Cyprus Mail
Guest Columnist Opinion

Open and shut case for a crematorium

Expat view by Clive Turner

I am not a natural whinger, but I make no apology for returning to the two campaigns I have been running for some years, with absolutely no definitive progress, principally because of complete disinterest from government and a sad lack of simple courtesy in terms of responding to mild pressure and perfectly civil correspondence. I refer firstly to the lobbying for a crematorium here on the island, and secondly the facility to be involved when it comes to voting for the country’s president.

For almost 12 years now I have been gathering support for a crematorium in Cyprus, bearing in mind that, as the Archbishop has three times personally assured me, he believes everyone has the right to choose their own means of disposal when they die. Over 10,000 people who have registered their interest with me would agree with him. It so happens that of the many faiths represented in Cyprus, taken together they outnumber the total of Greek Orthodox followers. Hence there is every good reason for cremation to be an option here on the island.

With us and Malta being the only EU members without this facility and with expatriation of a body being prohibitive in terms of cost, coupled with the desperate shortage of burial grounds, let alone the fees demanded for a local plot (for example Kissonerga seeks euros 6,000), the practical urgency for a crematorium becomes ever more sensible.

We have architectural plans ready; we have illustrations of what one might look like; we have access to unit suppliers; we have retired UK crematorium directors living here who are wiling to help; and we have a huge data base of information and advice available. What we do not have is the 5,000 square metres of land required, and since our potential financial backer withdrew because he got fed up with waiting around for the relevant bill to be passed, we have to find a new one. That said, the government has declared that any crematorium would have to be state financed, but with the present economic situation that prospect looks dismal. So, the outlook can scarcely be said to look encouraging.

Even the police have made silly noises about them being against a crematorium because it could offer, in their opinion, a means of criminals disposing of bodies – despite there needing some 22 separate checks before a cremation may take place. This police objection was a particularly crude example of an appalling lack of research and sheer ignorance.

The bill, which was originally split into three parts, namely the regularising of funeral parlours, the regularising of embalming (the current standard of which here is best not talked about) and the conditions for a crematorium, was all ready for passage in December 2013. It was held back for “further consideration” of the crematorium section – although after 12 years it is difficult to imagine what further consideration can possibly be required. I have read the crematorium considerations and they are superbly drafted – faultless. Yet, the Holy Synod doesn’t like any of it, not surprisingly, and although I suggested to the Archbishop that as its ‘boss’ he might bring some influence to bear, he smiled and said the Synod doesn’t always listen to him. When written to, the president suggested that, as well as wishing me “health and happiness”, I write to Interior Minister Socratis Hasikos, to whom I did indeed address a letter – but heard not a word in response.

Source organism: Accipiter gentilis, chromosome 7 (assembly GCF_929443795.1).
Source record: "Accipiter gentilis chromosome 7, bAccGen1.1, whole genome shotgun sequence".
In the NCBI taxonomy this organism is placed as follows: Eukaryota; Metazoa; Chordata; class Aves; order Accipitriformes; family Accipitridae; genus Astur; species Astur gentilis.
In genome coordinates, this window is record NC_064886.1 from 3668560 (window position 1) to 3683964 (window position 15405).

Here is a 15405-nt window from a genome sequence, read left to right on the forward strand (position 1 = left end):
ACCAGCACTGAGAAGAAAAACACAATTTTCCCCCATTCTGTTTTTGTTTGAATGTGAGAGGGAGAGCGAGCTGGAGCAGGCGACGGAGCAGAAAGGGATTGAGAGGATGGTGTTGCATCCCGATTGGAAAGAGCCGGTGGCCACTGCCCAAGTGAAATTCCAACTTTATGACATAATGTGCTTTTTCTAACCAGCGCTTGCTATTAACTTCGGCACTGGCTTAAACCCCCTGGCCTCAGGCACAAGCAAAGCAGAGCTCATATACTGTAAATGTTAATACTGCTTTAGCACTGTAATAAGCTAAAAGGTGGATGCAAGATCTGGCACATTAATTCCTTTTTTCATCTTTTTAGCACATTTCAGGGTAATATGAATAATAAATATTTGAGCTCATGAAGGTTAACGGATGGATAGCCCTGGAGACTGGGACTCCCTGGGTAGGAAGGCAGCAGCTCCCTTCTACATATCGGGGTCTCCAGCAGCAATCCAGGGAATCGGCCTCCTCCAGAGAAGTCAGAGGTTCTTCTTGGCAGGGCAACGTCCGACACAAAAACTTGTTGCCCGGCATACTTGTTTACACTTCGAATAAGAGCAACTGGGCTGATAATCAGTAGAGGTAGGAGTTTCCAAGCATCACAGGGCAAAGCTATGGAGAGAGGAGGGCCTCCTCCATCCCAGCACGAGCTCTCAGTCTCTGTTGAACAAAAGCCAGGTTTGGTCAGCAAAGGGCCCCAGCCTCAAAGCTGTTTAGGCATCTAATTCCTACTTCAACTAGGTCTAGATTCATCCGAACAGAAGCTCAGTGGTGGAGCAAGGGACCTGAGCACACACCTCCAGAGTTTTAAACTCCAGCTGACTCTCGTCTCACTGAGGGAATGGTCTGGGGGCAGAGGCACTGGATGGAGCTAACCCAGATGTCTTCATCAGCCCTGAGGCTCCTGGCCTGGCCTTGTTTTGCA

Is this the way to conduct a responsible issue?

The second topic I care about and which has the support of very large numbers of people, including lots of Greek Cypriots, is that anyone living permanently in Cyprus, or even owing a property here, should be able to have a vote when it comes to presidential elections. There are tens of thousands of us. We pay taxes; we do indeed own property; we provide employment and livings for thousands of people in Cyprus; we are obliged to put up with whatever the president and his government decides to impose. And surely as a democracy (we are one, aren’t we?), there should be parity in terms of electoral rights. We can vote in all municipal and EU elections; some 350,000 Greek Cypriots resident in the UK can (if they register) vote in all the country’s elections from the day they arrive. So please can someone tell me what the problem is about us residents being allowed, and indeed invited, to vote for our president here? Writing to him, predictably elicits absolutely no response – yet again – but I am past being surprised by this discourtesy.

I will not burden readers for some time ahead with either of these matters again unless and until I have some positive news to deliver – and in fact it would be simple to take the counsel of many friends who urge me to give up on both concepts, but that seems to me to be a cop-out to walk away after all the support there is out there. . .

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